Reward yourself with: A spot of La Dolce Vita at St. Christina’s Café Andy – gobble cake and sip spritz ’til suppertime.
6. Grand Couloir, Courchevel
GC’s the only one of Saulire’s trio of couloirs that appears on the piste map (the others are too hairy for markers) and you need Mother Nature on side for it to even be open. Merely getting to the top brings up goosebumps, with an icy ridge to edge along for starters. Then after a steep, uneven, rock-edged chute, it opens up into a mogul-ridden powder field, where the descent gradually eases up with (slightly) kinder bumps. Find out more about Courchevel.
Reward yourself with: A Dom Pérignon Jeroboam at Les Caves or a good old beer at Le Bubble.
7. Forcella Staunies, Cortina
Streaming down from 3000m, Forcella Staunies was built for the 1956 Winter Olympics as a backup slope in case of low snow-cover on other pistes – put simply, it’s spectacular. Set off on the 3km descent and you soon come across the steepest stretch of piste in all the Dolomites: Its narrow track has a 64% gradient and is flanked by huge walls of craggy limestone rock. Find out more about Cortina.
Reward yourself with: Some snazzy new ski gear from Corso Italia’s posh shops.
8. La Sarenne, Alpe d’Huez
Beginning at 3330m on the top of Pic Blanc and following a thigh-testing 16km, La Sarenne is the longest black run on record. Before you ski it, get an eyeful of the never-ending peaks that surround (including Mont Blanc, the Aiguilles d’Arves and Muzelle). Then you’re off via an initially steep drop, which soon opens into a wonderfully wide trail. Unlike its terrifyingly technical neighbour Le Tunnel, this one’s all about endurance – after meandering through the Gorges de Sarenne, things get so smooth they could almost be classified green. Find out more about Alpe d’Huez.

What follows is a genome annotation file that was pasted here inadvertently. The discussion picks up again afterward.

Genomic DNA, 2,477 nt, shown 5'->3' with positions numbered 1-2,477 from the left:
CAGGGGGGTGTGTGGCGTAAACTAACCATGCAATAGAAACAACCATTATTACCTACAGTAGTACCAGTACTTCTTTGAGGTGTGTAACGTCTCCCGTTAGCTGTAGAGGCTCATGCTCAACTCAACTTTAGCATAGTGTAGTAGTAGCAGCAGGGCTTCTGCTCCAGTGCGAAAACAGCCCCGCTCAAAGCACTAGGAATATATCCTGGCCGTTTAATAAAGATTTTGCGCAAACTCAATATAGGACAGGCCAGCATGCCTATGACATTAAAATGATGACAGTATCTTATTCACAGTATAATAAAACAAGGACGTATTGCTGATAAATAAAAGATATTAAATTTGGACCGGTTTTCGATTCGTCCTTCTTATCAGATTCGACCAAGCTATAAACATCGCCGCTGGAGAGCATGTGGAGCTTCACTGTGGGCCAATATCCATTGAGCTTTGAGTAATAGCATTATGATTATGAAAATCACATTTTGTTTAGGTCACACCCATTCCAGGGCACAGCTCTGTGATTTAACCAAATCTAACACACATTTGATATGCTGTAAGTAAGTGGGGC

Reward yourself with: La Combe Haute’s terrific tartiflette.
9. Mont Fort, Verbier
Even if you strictly stick to blues, it’s worth heading to the top of Mont Fort in Verbier just for the sights: On a bluebird day, you can spot the Matterhorn in one direction and Mont Blanc in the other. For those who are tackling the descent, the hardest part’s the narrow drop in. First, you have to pick between the steeper right-hand side (about 38 degrees) and the bumpier section on the left. Then you’ve got glorious moguls as far as the eye can see.
Reward yourself with: A drink or 10 at Farinet bar.
10. Sache, Tignes
Tignes and Val d’Isere’s longest – and in fact one of the longest on the continent – Sache starts at L’Aiguille Percée (home to the ‘eye of the needle’) and dives down the mountain for a good 10km into Les Brévières. Pick it at the right time (first thing in the morning after an overnight dump) and it’s yours to storm. Pick it at the wrong time and the narrow chute on the second half is like Piccadilly Circus (if you can imagine Piccadilly Circus being knee-knockingly mogulled).
Reward yourself with: Even more adrenaline, in the form of the Bun J Ride which combines ski jumping, bungee jumping and a zip wire.
Find out more about the best ski resorts for expert skiers and snowboarders